I remember his name so clearly, and I’ve a visual photograph of him in my memory: J. Garfield Chapman was his name. He always smelled of cigar smoke and cologne, and was an excellent violinist in his own right, and a fine teacher. And so he started me with J. Garfield Chapman, two lessons a week, and I had to practice two hours a day. And the first thing I had to learn was how to hold the violin. You don’t hold the violin up with the heel of your left hand. That’s lazy position. You hold the violin with your chin and your shoulder. That’s why there’s a chin rest there. And I had also what they call a shoulder pad underneath the instrument. And I had to learn to hold that violin with pressure from my shoulder and chin, and then I had to hold my left elbow so that it was under the instrument, so that the fingers of my left hand would come down perpendicularly on the strings. The end of the finger would press on the string, instead of the soft pad of the finger if I had held it in lazy fashion. I got so tired, and my arm would hurt, and I’d say, “Pop, I can’t do it.” And then he would say, “I’m betting on you, my boy. I know you can do it.” And I’d feel encouraged.
Oh, listen. Try this matter of encouraging people, will you? Your expression of confidence in someone who is trying hard to achieve may be just the thing that is needed to get them over the top. Conversely, an ill-timed criticism may be just the thing that discourages. My own heart has been hurt from time to time by hearing from people who knew me so well saying, “You don’t really believe in me.” What had caused that? An ill-timed criticism. I’ve got a quick tongue that I inherited from my mother, I’m sure. My father told me that she prayed every day, “Lord, set a watch before the door of my lips; keep the door of my heart.” And sometimes, I’ve spoken quickly, you may be sure, and thus ill-advisedly. Listen, a well-placed encouragement when somebody is trying to make it may be just the thing that will help get them over the top. Will you remember that? Encourage, be there, listen (don’t talk), love (don’t preach), encourage by positive reinforcement, suggest things by indirection, and a continual helpful contact. Don’t forget, it’s the second contact, and the thirty-second, and the one-hundred-and-second contact that really counts.
So, he says, encourage one another; comfort one another. Now, he says, “Comfort yourselves together,” and that means that there is a positive result in getting together with Christians. People say, “Why do I have to go to church? I don’t have to go to church to be a Christian,” and the truth is, “No, of course you don’t have to go to church to be a Christian.” You go to church because you are a Christian, and you seek the fellowship of others. The Bible says, “Forsake not the assembling of yourselves together as the manner of some is, and so much the more as you see as you see the day” (that’s the end of the age) “approaching.” We need more fellowship with Bible-believing, Spirit-filled Christians. We need more fellowship with that kind of believer, rather than less as the time goes by. So if you want to be encouraged, get together with people who love the Lord. You seek to encourage them; they also will seek to encourage you. Good idea?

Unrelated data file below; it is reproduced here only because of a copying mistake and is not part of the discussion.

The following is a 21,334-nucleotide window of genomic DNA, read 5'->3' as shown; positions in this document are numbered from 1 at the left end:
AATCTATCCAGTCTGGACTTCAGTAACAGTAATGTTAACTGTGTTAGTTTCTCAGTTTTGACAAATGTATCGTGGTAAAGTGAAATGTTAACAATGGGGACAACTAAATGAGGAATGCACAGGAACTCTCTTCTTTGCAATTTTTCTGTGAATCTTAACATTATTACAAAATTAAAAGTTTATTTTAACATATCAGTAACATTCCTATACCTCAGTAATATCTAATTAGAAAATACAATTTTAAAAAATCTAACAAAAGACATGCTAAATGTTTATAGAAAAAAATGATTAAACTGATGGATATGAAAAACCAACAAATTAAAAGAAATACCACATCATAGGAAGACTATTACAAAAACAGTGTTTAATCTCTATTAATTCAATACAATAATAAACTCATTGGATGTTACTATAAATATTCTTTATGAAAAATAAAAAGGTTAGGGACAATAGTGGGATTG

Now, he uses the word “edify.” We won’t finish talking about that before time runs out, but we can start. Edify is the Greek word oikodomeo, “build a house.” Build up; edify, and there is another meaning that is given to that verb: embolden. It’s interesting, and I’ll talk about it after a while. Edify means build up. Seek to build the other person up. Now that has to start with your attitude. Look not every man on his own things only, says Paul in Philippians 2, but every man also on the things of others. Let nothing be done through strife (“I have to win the argument,”) or vain glory, (“I have to look good,”) but in lowliness of mind, let each esteem others better than themselves. Esteem means “consider.” Your mindset, your whole attitude, is involved there. Lowliness of mind.
You have to realize that every person you ever meet is going to be better at something than you are. I often say just for a chuckle, even if he’s a dope he’s a better dope than you are. But for real, every person you ever meet is better than you are. If you’re out in the wilds of Australia and you’re lost, and you come across one of the Aboriginal people, he knows every blade of grass and twig and footprint in that whole vast area, and you trust him to lead you out to civilization. He was better at it. He couldn’t give you the derivation of a Greek word, he couldn’t quote you any Latin, he couldn’t tell you what the world’s political situation is, he couldn’t drive a car, he couldn’t write his name, but he could save your life. It’s something, isn’t it?
So, always remember that every person you meet is better at something than you are, and you have to consider them. In lowliness of mind, consider the other person better than yourself. So this matter of building people up has to start with your mental attitude. Don’t look on your own things only, he says, but every man also on the concerns of others. So we start from the idea of being concerned about the other person rather than yourself. That’s where you start if you’re going to build anybody up. We’ll get at the rest of this the next time we get together. It’s been nice to be with you.
Dear Father, today, oh, may we care enough about other people to get with them and care enough to help build them up. I ask in Jesus’ name, Amen.
Till I meet you once again by way of radio, walk with the King today and be a blessing!